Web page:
June 19th. The Kansas Supreme Court has issued its decision in State v. Richardson (Nos. 100,445 and 100,835). In a unanimous opinion, written by Justice Lee Johnson the Court reversed Robert William Richardson’s convictions on two counts of engaging in sexual intercourse to expose another to a life threatening disease.
Richardson is infected with HIV, and has been undergoing treatment for over a decade for the virus. In October 2005 he had sex with two women (referred to as M.K. and E.Z.) without any form of protection. Kansas Law criminalizes the act of intentionally exposing another to a life threatening disease while knowingly infected. Richardson was convicted in a Bench Trial and sentenced to two consecutive sentences.
The Kansas Supreme Court reversed his conviction. It found that the crime as written by the legislature is a crime of specific intent, i.e. one where the State bears the burden of proving that Richardson by his actions intended to expose the women to HIV. The Court based its ruling on the plain text of the statute which reads:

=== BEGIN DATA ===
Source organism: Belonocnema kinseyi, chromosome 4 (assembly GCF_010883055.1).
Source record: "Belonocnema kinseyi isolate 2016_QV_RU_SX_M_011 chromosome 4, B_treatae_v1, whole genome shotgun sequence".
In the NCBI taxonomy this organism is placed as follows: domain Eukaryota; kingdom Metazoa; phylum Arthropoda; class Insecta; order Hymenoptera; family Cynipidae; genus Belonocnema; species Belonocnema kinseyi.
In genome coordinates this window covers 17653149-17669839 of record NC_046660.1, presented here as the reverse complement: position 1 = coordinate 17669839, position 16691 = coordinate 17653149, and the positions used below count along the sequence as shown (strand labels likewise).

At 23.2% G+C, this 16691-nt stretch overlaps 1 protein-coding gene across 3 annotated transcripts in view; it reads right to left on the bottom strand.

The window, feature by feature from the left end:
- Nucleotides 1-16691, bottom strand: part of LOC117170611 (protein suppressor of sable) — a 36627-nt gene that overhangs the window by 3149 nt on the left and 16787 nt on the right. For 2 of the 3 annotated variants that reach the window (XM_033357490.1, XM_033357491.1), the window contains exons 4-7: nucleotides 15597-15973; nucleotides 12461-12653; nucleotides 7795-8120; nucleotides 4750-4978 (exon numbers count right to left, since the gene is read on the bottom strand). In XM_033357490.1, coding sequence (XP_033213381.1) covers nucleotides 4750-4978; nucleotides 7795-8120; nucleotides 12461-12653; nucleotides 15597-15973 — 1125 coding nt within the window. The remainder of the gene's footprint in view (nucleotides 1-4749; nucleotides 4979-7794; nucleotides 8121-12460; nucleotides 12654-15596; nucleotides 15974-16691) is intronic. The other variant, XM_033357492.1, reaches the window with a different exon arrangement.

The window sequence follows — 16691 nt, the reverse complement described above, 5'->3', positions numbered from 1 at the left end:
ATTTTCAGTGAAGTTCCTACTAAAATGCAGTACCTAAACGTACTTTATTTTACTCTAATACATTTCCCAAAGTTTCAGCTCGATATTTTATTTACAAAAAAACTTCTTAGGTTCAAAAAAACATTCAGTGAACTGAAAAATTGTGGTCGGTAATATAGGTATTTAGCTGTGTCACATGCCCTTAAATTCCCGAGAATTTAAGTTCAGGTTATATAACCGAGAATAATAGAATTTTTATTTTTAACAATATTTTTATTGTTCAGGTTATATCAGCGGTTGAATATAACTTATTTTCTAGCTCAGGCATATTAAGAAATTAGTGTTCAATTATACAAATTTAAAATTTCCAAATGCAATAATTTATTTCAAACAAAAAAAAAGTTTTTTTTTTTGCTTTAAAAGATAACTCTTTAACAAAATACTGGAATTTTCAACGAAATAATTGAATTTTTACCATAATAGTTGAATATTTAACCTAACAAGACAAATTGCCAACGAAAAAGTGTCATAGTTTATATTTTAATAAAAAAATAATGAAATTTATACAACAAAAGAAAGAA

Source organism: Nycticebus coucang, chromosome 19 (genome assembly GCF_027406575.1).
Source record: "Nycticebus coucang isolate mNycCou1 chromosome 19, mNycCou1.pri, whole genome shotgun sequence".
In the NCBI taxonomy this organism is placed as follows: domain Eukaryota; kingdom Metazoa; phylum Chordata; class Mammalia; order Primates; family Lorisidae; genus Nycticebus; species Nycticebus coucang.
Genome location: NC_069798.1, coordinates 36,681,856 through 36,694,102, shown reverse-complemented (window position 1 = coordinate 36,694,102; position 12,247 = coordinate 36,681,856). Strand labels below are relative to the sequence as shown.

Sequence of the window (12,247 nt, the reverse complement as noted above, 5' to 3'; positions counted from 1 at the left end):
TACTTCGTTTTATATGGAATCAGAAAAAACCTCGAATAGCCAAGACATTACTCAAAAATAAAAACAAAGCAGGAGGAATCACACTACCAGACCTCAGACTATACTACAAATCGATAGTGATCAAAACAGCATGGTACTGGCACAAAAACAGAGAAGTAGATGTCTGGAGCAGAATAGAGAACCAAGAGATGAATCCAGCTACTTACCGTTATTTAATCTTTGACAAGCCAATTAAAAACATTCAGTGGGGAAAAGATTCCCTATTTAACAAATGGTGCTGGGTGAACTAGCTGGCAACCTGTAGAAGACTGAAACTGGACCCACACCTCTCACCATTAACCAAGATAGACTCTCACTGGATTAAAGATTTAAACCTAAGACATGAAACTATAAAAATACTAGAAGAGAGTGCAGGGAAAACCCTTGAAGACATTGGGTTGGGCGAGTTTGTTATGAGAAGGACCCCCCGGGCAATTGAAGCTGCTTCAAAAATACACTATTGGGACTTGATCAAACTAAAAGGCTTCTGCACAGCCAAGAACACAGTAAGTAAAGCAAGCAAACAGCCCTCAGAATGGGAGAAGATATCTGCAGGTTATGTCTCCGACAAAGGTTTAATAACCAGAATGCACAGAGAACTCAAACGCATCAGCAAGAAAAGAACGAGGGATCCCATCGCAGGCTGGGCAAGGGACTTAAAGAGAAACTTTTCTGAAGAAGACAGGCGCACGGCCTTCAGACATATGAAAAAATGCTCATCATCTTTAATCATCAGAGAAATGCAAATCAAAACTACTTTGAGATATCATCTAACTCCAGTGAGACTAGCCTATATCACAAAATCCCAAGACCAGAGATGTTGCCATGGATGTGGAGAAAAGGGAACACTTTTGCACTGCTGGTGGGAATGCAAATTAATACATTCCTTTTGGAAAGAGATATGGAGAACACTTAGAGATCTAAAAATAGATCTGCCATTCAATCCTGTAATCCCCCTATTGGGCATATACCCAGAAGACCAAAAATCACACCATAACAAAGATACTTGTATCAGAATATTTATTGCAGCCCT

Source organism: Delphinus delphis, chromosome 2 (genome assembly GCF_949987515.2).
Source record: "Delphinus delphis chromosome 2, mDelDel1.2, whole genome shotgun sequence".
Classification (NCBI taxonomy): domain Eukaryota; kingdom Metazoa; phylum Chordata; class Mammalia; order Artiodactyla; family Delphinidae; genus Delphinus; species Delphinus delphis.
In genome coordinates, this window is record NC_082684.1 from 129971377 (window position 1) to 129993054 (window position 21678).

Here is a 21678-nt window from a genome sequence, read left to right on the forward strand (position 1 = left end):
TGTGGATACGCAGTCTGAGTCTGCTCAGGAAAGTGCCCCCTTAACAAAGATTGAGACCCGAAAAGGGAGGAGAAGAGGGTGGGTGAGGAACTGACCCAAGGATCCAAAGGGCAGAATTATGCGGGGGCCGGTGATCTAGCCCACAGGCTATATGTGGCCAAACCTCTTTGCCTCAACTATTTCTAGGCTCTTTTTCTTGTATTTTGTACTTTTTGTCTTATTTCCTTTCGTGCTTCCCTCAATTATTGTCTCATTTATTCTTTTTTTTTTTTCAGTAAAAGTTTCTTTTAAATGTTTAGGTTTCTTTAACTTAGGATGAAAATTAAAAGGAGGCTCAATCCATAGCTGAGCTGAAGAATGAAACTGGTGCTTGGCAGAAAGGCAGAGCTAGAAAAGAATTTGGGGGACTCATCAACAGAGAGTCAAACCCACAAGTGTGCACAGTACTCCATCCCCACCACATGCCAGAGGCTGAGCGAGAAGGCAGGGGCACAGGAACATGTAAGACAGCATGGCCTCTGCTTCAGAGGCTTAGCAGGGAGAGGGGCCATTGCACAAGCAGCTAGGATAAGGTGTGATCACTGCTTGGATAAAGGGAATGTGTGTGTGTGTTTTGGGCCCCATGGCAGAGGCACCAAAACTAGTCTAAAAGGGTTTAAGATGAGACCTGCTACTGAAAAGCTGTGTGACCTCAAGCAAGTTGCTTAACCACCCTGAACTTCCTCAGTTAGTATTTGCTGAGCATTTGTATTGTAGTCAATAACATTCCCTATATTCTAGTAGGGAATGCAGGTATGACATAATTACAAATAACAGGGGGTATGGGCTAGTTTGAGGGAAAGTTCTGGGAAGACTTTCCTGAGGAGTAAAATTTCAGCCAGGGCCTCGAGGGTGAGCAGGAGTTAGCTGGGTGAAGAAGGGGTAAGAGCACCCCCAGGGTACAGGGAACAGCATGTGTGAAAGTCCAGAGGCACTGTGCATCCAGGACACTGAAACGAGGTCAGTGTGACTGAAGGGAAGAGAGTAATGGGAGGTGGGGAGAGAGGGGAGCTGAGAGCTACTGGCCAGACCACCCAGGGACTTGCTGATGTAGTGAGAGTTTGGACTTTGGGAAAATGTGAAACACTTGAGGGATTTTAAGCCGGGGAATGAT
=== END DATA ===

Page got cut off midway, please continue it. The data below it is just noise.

“To engage in sexual intercourse or sodomy with another individual with the intent to
expose that individual to that life threatening communicable disease.”
The Court rejected the State’s argument that by virtue of being HIV-positive any sexual act on Richardson’s part would meat this intent test. The Court also rejected the State’s argument that it would be too hard for the prosecution to prove this form of intent, noting that many crimes involve the prosecution weighing in on a defendants state of mind. The Court observed that circumstantial evidence could be used for doing this and that at the preliminary hearing in this case there had been evidence mentioned which could have proven this point. The Court describes the failure to use this evidence at trial “inexplicable”, since it would potentially have been enough to affirm Richardson’s conviction.